Diocese Fights Suit Over Alleged 1950s Sex Abuse

     SEATTLE (CN) – The alleged victim of a pedophile priest asked the 9th Circuit to ignore the statute of limitations and revive his case against Portland’s archdiocese and archbishop.



     While presiding at St. Charles Church in Portland, Ore., the Rev. Maurice Grammond allegedly sexually abused the anonymous plaintiff when he was a young parishioner in the late 1950s.
     In 2000, the archdiocese issued an apology and settled a lawsuit with 25 men who claimed Grammond molested them. But John Doe says he didn’t come to terms with his abuse and history of depression until an “epiphany” in late 2007 or early 2008.
     He filed suit in June 2008 at the age of 63, but that was three years after a “claims bar date” set by the Bankruptcy Court for the District of Oregon in January 2005 regarding existing claims against the archdiocese or archbishop.
     The Archdiocese of Portland was the first Roman Catholic diocese in the nation to file for bankruptcy in 2004, overwhelmed by costs arising from sexual abuse lawsuits.
     An exception to the April 2005 cut-off date for future claims covered claimants who are minors; who had repressed their abuse memories; or who knew they were sexually abused as children, but have “not discovered the [resulting] injury or the causal connection between the injury and the child abuse, nor in the exercise of reasonable care should have discovered the injury or the causal connection between the injury and the child abuse.”
     Doe claimed his suit fell under the last exception, but the archdiocese argued he should have discovered the connection between the abuse and his alleged harm no later than January 2005. Church representatives said the plaintiff read articles in the newspaper about lawsuits arising from Grammond’s abuse in the late 1990s, and his own brother had even filed a successful suit in 2001 related to abuse he suffered from Grammond.
     The plaintiff also received a mailed notice by the bankruptcy court about the 2005 cutoff, and he should have known he may have had a claim by then, the church said.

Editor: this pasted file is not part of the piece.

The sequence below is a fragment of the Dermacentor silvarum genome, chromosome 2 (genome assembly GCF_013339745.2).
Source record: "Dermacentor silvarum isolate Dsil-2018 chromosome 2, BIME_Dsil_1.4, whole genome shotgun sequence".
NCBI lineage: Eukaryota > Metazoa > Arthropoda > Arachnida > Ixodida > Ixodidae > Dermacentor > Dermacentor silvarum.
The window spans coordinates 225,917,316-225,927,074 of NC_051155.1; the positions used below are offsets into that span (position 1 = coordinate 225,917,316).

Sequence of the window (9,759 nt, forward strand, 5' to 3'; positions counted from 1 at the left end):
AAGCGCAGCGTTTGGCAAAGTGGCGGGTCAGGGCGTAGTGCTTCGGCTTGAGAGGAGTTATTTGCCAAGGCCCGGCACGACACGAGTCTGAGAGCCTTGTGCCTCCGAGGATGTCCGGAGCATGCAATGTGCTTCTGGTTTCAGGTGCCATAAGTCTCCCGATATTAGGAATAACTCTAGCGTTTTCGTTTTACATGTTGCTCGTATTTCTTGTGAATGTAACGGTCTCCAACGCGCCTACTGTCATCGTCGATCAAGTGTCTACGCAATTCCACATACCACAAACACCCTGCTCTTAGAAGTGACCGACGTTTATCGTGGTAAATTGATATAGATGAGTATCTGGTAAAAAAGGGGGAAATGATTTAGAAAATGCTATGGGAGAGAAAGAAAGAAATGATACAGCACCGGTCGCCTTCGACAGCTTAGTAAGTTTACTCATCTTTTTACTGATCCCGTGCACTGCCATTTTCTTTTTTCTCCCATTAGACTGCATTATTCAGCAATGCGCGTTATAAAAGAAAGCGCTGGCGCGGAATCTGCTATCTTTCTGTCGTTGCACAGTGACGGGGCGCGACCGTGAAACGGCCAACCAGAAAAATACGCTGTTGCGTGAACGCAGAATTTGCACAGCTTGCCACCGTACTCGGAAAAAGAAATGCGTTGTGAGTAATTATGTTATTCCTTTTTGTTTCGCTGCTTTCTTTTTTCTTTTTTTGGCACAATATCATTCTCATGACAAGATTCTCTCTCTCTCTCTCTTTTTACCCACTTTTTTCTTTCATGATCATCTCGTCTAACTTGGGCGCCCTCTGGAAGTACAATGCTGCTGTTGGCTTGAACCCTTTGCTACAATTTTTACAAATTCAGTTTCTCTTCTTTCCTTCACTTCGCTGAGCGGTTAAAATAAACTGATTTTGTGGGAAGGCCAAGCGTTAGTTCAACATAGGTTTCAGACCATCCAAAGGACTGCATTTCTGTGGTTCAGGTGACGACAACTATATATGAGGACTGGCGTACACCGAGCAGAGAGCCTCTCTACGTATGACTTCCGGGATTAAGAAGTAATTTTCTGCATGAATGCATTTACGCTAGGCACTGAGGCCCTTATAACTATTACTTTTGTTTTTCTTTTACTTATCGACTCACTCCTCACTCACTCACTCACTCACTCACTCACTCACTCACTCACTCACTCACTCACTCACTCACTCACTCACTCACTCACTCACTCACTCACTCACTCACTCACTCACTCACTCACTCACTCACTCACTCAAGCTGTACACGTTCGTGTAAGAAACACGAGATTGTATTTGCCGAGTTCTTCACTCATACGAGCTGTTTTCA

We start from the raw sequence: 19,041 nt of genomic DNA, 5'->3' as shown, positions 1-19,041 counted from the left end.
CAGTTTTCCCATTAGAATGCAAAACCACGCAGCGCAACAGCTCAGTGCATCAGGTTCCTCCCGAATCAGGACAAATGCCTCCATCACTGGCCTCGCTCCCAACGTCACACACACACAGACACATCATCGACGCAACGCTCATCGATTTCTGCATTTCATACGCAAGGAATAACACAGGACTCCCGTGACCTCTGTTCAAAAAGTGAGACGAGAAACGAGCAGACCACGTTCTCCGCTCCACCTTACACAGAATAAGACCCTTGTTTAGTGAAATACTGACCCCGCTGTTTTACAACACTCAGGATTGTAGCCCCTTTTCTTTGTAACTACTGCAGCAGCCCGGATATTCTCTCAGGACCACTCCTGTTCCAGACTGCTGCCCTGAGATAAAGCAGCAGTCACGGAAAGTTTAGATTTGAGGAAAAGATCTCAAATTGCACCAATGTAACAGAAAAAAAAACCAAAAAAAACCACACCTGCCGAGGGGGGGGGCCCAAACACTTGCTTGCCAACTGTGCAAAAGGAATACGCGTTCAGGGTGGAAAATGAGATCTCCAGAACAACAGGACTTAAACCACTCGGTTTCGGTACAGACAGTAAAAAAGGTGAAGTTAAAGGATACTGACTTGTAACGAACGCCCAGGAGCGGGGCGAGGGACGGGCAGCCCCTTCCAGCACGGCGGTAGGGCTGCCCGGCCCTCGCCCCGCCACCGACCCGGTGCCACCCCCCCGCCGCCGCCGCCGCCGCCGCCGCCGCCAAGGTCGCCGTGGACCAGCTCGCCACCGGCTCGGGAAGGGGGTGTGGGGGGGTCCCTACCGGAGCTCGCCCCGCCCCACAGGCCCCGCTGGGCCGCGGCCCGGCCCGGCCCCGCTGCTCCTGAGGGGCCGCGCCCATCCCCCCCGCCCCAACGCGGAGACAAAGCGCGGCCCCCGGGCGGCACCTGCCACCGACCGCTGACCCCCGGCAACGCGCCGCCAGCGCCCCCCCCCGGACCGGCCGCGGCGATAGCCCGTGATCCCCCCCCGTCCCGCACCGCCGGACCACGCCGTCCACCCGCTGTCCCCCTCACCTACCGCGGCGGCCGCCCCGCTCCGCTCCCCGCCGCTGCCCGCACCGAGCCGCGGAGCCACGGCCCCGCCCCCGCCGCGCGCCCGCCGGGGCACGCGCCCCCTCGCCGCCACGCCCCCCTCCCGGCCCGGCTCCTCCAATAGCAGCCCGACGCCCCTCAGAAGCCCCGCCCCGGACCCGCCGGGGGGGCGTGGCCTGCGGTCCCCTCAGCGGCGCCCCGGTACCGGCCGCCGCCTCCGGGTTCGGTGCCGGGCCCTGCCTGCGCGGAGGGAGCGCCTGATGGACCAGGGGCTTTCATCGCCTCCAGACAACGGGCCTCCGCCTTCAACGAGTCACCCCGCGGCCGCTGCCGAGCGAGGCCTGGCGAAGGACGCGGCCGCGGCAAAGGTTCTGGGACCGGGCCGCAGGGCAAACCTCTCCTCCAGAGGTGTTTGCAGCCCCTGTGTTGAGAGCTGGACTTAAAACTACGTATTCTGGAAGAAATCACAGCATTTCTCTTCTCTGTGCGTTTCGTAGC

U.S. District Judge Paul Papak agreed with the diocese and granted summary judgment in 2010, saying that “a reasonable person” would have made further inquiries to determine if he had a claim before the time bar.
     Appealing that decision, attorney Kristian S. Roggendorf asked the three-judge panel on Tuesday to reinstate the case. Whether a person “should have” discovered an injury is a “quintessential jury question,” Roggendorf said.
     Doe’s therapist found “the very abuse [Doe] suffered prevented the discovery of his claim,” the O’Donnell Clark & Crew lawyer argued.
     When Judge Ralph Beistline asked why Doe failed to file a claim after his brother won a settlement, Roggendorf said her client did not “feel harmed” at the time and refused to bring a “fraudulent claim.”
     “Maybe that’s not good enough,” Roggendorf said. “But even if it’s not, that is a question for the jury.”
     Judge Ronald Gould pressed the lawyer to define what exactly made the plaintiff want to file a claim after the bar date. Roggendorf responded that his client was in denial about the abuse.
     “Denial is not just a river in Egypt,” he said. “It is an incredibly powerful force.”
     “People will reject the truth in order to maintain their psychological integrity,” he added.
     Archdiocese attorney Thomas Dulcich, of Schwabe Williamson & Wyatt, said it was clear Doe “should have known” about his injuries.

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